It will be closer to the Big Bang and the edge of the cosmos than anything humans have ever seen in time or space, according to the first image from the $10 billion James Webb Space Telescope. Four additional pictures of the galaxy’s beauty taken during the telescope’s initial outward scans will be made public on Tuesday after that image.
NASA predicted Biden would display a “deep field” picture. That image will probably contain a lot of stars, with large galaxies in the foreground telescoping the light of the objects behind them to reveal faint and incredibly distant galaxies. Light from not too long after the Big Bang will be visible in part of the image.
A view of a massive gaseous planet outside of our solar system, two images of a nebula where stars are born and die in breathtaking beauty, and an update of a vintage image of five closely clustered galaxies dancing around one another are among the images that will be made public on Tuesday.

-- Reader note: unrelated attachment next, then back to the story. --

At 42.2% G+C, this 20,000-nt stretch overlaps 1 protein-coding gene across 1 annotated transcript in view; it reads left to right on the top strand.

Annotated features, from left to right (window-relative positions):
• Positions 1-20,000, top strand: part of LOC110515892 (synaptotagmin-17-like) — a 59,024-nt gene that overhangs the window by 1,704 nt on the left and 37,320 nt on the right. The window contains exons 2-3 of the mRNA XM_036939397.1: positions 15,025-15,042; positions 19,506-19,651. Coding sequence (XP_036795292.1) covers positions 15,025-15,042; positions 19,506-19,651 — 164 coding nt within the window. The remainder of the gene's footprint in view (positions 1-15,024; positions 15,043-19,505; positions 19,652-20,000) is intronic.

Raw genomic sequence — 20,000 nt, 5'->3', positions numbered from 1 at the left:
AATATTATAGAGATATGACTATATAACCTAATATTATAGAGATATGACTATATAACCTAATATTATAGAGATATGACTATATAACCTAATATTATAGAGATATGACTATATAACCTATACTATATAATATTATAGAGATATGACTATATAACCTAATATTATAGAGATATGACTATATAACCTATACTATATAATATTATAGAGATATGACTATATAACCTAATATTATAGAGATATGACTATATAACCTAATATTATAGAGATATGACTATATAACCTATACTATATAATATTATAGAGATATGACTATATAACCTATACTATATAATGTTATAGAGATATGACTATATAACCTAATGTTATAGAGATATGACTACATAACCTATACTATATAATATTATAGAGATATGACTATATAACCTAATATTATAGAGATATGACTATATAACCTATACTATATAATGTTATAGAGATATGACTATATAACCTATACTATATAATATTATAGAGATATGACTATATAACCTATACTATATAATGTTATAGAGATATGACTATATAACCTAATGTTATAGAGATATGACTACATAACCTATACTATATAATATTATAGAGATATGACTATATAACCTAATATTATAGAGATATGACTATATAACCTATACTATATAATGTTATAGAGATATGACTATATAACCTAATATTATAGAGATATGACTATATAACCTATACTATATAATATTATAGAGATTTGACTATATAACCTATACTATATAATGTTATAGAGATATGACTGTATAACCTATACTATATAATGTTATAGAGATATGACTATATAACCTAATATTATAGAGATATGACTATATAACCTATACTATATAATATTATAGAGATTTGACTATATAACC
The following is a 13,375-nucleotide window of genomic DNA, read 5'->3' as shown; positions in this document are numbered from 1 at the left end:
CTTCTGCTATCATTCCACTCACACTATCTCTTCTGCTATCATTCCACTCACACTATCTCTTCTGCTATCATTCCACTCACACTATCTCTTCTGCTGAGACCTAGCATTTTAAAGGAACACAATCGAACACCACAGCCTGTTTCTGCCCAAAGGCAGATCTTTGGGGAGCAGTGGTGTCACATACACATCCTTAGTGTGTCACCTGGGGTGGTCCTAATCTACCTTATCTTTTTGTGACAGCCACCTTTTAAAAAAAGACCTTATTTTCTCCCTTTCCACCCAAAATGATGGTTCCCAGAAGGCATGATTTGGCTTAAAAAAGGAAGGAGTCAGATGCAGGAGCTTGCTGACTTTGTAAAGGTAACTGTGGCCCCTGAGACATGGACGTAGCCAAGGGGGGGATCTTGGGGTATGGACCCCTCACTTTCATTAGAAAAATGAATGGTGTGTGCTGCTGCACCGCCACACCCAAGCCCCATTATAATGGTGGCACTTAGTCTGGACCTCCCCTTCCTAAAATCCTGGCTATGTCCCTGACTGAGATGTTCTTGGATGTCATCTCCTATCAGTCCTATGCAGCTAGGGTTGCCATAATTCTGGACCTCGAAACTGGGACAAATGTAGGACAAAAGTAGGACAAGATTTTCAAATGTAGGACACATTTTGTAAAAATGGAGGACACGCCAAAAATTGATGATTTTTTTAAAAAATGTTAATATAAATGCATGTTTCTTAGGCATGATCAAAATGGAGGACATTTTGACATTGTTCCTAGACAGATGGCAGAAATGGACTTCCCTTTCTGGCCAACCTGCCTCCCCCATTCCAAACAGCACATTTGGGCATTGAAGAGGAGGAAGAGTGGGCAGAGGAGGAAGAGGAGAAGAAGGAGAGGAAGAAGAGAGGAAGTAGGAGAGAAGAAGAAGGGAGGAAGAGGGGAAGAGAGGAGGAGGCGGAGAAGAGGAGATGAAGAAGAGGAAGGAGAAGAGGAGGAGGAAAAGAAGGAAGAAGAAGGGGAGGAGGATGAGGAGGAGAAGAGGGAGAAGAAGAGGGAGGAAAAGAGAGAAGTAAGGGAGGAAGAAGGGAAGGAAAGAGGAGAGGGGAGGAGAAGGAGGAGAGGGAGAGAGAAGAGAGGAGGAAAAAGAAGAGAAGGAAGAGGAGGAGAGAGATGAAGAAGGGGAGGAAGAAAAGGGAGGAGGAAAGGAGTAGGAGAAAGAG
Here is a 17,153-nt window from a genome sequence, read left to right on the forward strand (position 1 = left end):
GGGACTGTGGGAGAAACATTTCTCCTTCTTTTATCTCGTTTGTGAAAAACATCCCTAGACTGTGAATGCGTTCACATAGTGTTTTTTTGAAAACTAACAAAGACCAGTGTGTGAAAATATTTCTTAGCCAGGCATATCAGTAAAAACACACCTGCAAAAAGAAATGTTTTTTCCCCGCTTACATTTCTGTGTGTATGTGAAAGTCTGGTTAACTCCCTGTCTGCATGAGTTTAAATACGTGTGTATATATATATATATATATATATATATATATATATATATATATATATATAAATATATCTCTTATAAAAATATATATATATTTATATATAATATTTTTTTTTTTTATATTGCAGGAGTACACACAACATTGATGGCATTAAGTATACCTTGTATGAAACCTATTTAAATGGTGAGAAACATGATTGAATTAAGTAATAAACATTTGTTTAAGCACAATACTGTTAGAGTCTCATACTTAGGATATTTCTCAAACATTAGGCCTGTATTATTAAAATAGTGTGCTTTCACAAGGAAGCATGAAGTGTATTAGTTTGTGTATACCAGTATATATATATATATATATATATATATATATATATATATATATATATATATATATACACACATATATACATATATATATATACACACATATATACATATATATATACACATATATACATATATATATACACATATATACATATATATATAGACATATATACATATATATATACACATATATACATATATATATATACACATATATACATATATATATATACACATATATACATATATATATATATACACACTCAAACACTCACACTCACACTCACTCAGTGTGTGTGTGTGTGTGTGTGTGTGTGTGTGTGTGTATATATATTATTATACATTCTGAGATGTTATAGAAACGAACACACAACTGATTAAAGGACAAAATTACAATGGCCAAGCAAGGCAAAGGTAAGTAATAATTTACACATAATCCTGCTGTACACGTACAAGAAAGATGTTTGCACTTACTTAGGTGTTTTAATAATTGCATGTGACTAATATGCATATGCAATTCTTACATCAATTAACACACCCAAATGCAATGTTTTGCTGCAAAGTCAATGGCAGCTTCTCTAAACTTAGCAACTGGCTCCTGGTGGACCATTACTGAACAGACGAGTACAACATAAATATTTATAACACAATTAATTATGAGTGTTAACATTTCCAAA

Last December, the largest and most potent space telescope in the world launched from French Guiana in South America. In January, it traveled 1.6 million kilometers to get to its lookout point. Then, under the cover of a sunshade the size of a tennis court that keeps the telescope cool, the laborious process of aligning the mirrors, getting the infrared detectors cold enough to operate, and calibrating the science instruments began.
The objective is to use the telescope to look back in time so far that researchers can see the beginning of the universe, which occurred about 13.7 billion years ago, and to zoom in on nearby cosmic objects, including our own solar system, with greater clarity.
Webb is seen as the upgrade to the venerable but highly successful Hubble Space Telescope. As far back as 13.4 billion years, Hubble has gazed. In 2016, it discovered the galaxy’s extremely bright light wave signature.
With the help of the new telescope, the cosmos is “giving up secrets that had been there for many, many decades, centuries, millennia,” according to NASA’s science mission chief Thomas Zurbuchen.
“It is not an image.” During a recent media briefing, he said, “You’re going to see a new world view.
It’s really difficult to not look at the universe in new light and not just have a moment that is deeply personal, according to Zurbuchen, who claimed that he and his colleagues also became emotional upon seeing the images.
On Webb, NASA is working with the Canadian and European space agencies.